• The PM asked everyone to clap in solidarity with those who are at the frontline of the epidemic. Actor Mohanlal declared (to a news channel, no less!): “Clapping together is a process. The sound produced is like a mantram (chant) and there is a possibility that many bacteria and virus will be destroyed. Let it all get destroyed. I urge everybody to cooperate.” 
  • Donald Trump recently claimed that chloroquine is a "very powerful" drug approved to treat the virus. Nope, not true. Worse, the claim created a serious shortage for those who actually need it most. And it can be lethal if used for the wrong purpose. Inverse has all the gyaan on chloroquine just in case it starts doing the rounds on your WhatsApp groups.
  • People are also sharing this bizarre breathing test for Covid-19.
  • Fake news that we hoped would be true: the return of dolphins and other fauna to Venice. National Geographic has more on the tall tales about animals we all love to share. Related sunshine item: this tongue-in-cheek tweet.
  • Going viral in China: this strange clip of a dragon-like creature slithering up into the sky—supposedly the virus leaving Earth. Go Corona, Go Corona...


Doing their bit: We all tend to focus on bad behaviour, but the virus has also inspired many to do more—companies, leaders and individuals


  • Apple has pledged to donate 2 million masks for healthcare workers, while Elon Musk confirmed that his company is working on getting another 250,000.
  • In Uttar Pradesh, CM Yogi Adityanath was the first to announce a monthly direct payment of Rs 1000 to help daily wage workers. Also read: Why workers in the informal economy—who represent a staggering 90% of our workforce—will bear the economic brunt of the pandemic.
  • In the US, medical TV shows are donating their equipment to real-life doctors.
  • The Mahindra Group is working on plans to use its manufacturing plants to make ventilators. Also on offer: Mahindra resorts are temporary care facilities for Covid-19 patients.


Weekend reads you might have missed: include the following:


  • Sunday was World Water Day. The best reads: Vogue on how to reduce the H2O footprint of your wardrobe. The Guardian on why the global water crisis is a greater hazard to human health than any virus. 
  • The Print has a must-read on our national obsession with gaumutra—and urine of all kinds. 
  • Indian Express explains how an entire train is deep cleaned in India.
  • For a break from the virus-obsessed coverage, check out this excellent long read on the tragic tale of Cafe Coffee Day founder VG Siddhartha.
  • Another virus break: This first person account of being a contestant on ‘Naked and Afraid’—a reality show where three people are dropped into the wilderness without clothes or much else. It will make home quarantine seem so much better!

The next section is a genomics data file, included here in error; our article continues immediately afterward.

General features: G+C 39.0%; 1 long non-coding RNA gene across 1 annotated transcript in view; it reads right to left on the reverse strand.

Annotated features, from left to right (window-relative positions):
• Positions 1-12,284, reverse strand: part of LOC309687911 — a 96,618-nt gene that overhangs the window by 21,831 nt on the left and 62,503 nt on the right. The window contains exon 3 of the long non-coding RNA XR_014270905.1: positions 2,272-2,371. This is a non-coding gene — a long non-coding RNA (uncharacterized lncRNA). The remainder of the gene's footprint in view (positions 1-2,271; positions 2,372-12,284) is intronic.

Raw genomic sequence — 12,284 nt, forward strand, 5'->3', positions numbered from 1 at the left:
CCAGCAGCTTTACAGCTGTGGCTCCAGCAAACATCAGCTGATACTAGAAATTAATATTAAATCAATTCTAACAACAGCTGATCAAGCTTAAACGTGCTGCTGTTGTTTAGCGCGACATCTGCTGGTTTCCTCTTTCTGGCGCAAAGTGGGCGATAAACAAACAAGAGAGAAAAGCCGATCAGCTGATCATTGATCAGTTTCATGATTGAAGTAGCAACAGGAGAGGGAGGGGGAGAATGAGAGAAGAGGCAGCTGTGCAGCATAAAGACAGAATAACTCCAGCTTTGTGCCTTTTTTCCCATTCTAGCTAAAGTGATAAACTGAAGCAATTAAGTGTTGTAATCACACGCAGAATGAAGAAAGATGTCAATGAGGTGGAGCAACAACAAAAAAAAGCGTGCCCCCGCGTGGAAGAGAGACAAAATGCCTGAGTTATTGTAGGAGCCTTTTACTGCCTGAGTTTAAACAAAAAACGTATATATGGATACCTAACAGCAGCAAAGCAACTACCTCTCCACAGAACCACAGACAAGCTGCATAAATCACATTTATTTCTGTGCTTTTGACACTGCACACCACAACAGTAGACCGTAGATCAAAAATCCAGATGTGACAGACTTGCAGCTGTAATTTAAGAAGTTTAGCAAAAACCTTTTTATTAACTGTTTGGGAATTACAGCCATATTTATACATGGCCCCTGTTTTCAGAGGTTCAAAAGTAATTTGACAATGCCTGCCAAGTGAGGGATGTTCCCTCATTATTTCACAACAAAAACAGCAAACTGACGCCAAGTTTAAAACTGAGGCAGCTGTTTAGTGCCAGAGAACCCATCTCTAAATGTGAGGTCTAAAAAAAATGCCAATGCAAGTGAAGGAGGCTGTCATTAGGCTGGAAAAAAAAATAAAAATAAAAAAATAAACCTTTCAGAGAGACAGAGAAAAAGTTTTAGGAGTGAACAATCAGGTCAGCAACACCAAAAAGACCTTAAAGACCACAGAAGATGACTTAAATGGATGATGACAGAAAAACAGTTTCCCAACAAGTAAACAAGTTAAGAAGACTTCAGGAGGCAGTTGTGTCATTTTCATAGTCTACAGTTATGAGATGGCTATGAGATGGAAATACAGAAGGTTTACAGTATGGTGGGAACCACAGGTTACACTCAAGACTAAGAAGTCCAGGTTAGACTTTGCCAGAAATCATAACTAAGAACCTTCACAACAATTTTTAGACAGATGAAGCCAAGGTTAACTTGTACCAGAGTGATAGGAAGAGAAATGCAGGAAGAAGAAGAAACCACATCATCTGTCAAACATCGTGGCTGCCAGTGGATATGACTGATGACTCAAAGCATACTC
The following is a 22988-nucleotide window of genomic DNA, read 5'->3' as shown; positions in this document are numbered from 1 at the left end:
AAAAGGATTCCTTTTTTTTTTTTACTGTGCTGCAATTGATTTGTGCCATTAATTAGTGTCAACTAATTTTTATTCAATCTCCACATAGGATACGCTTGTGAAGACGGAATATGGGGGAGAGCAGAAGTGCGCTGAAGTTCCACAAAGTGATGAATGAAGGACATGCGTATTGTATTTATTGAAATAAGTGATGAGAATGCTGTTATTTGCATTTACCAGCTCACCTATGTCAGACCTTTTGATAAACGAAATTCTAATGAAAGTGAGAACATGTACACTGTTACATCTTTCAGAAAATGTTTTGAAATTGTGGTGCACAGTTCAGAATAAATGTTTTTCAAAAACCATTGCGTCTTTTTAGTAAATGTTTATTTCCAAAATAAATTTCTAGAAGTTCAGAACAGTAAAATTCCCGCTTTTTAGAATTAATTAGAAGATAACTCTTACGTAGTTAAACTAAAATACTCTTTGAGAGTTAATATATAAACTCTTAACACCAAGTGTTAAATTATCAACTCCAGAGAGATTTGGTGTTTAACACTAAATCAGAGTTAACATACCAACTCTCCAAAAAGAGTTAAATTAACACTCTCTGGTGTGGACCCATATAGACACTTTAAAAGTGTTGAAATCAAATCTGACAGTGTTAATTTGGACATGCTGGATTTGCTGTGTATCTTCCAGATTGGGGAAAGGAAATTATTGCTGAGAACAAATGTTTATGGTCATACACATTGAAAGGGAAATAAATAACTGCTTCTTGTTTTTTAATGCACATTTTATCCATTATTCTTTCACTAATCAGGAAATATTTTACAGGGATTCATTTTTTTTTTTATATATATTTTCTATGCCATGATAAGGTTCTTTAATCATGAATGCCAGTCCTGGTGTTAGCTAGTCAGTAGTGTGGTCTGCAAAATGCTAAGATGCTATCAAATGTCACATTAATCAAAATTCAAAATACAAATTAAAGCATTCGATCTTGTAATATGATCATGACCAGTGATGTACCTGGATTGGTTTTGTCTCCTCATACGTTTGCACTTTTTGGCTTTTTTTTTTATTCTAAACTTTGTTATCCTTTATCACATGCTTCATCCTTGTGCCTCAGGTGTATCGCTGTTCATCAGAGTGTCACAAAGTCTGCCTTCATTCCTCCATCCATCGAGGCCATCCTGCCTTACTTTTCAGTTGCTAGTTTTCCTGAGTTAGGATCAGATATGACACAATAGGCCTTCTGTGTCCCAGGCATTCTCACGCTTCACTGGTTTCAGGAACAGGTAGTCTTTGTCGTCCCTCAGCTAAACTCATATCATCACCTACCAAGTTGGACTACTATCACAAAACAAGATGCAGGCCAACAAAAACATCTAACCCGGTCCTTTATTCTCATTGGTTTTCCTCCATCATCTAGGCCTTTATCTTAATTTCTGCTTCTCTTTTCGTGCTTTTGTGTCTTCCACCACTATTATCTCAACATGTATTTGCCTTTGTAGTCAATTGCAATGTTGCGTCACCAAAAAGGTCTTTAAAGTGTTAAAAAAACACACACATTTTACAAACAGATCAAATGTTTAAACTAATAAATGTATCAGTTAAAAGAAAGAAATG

• Mint explains how WhatsApp University broke India’s poultry industry. Also in Mint: Why Covid-19 may break India’s startup industry.
  • A terrifying but essential ProPublica read: A medical worker (respiratory therapist) explains what lung failure in Covid-19 patients looks like.


Your Stuck-At-Home Sanity Pack: includes the following:


  • Inverse has a must-read guide on how to avoid cabin fever 
  • Our ambassador Snehal Sharma says the Insta handle ‘The good news movement’ “has been a lovely respite for some smiles.” 
  • The New York Times via the Indian Express offers excellent one-pot recipes that make it easy to wash up. 
  • Our subscribers Shweta Radhakrishnan and Mansi Kanoria recommend The Curious Reader’s handy social distancing resource. 
  • Our exec editor Sunainaa Chadha says Sara Ali Khan’s inspiring tabata workout is a must try.


Your daily quota of sunshine items: includes the following:


  • An excellent photo gallery of delightful fashion faux pas 
  • This ‘street shaadi’ in New York in the time of Covid-19 
  • A cheerful update from Tom Hanks who has the best stuck-at-home attitude. 
  • This hilarious coronavirus PSA from Tamil Nadu.
  • This ‘Soapersonic’ performance by Oasis’ Liam Gallagher
  • Ok, so the guy who runs the government’s Press Information Bureau’s Twitter handle has an, er, interesting taste in tweets he ‘likes’. He just forgot he was using the official handle. The results are totally embarrassing.
  • Say hello to the ultra-rare Dwarf Kingfisher—now photographed for the first time!
  • This dog who is an ace at Jenga.